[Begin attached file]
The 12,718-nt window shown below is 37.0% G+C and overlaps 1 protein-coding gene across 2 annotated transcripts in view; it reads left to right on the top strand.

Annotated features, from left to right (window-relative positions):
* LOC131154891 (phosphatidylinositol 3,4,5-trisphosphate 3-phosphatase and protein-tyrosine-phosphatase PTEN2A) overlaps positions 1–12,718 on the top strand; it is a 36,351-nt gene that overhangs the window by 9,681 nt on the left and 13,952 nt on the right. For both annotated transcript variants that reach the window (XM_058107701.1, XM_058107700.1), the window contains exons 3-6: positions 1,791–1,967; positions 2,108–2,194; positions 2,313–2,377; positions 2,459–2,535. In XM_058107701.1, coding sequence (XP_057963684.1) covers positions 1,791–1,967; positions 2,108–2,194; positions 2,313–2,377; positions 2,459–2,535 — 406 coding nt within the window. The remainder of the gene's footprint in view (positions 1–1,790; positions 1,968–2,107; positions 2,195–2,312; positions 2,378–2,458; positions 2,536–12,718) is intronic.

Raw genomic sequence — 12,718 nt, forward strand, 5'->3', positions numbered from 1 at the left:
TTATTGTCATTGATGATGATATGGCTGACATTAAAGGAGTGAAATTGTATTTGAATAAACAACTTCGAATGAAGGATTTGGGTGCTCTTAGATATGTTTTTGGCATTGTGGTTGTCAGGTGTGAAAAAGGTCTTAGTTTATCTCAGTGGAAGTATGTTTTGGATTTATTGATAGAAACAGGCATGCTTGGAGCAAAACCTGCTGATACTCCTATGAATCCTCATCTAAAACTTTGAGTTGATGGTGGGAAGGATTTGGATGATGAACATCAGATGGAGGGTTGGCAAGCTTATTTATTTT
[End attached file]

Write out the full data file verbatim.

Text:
The 12,718-nt window shown below is 37.0% G+C and overlaps 1 protein-coding gene across 2 annotated transcripts in view; it reads left to right on the top strand.

Annotated features, from left to right (window-relative positions):
* LOC131154891 (phosphatidylinositol 3,4,5-trisphosphate 3-phosphatase and protein-tyrosine-phosphatase PTEN2A) overlaps positions 1–12,718 on the top strand; it is a 36,351-nt gene that overhangs the window by 9,681 nt on the left and 13,952 nt on the right. For both annotated transcript variants that reach the window (XM_058107701.1, XM_058107700.1), the window contains exons 3-6: positions 1,791–1,967; positions 2,108–2,194; positions 2,313–2,377; positions 2,459–2,535. In XM_058107701.1, coding sequence (XP_057963684.1) covers positions 1,791–1,967; positions 2,108–2,194; positions 2,313–2,377; positions 2,459–2,535 — 406 coding nt within the window. The remainder of the gene's footprint in view (positions 1–1,790; positions 1,968–2,107; positions 2,195–2,312; positions 2,378–2,458; positions 2,536–12,718) is intronic.

Raw genomic sequence — 12,718 nt, forward strand, 5'->3', positions numbered from 1 at the left:
TTATTGTCATTGATGATGATATGGCTGACATTAAAGGAGTGAAATTGTATTTGAATAAACAACTTCGAATGAAGGATTTGGGTGCTCTTAGATATGTTTTTGGCATTGTGGTTGTCAGGTGTGAAAAAGGTCTTAGTTTATCTCAGTGGAAGTATGTTTTGGATTTATTGATAGAAACAGGCATGCTTGGAGCAAAACCTGCTGATACTCCTATGAATCCTCATCTAAAACTTTGAGTTGATGGTGGGAAGGATTTGGATGATGAACATCAGATGGAGGGTTGGCAAGCTTATTTATTTT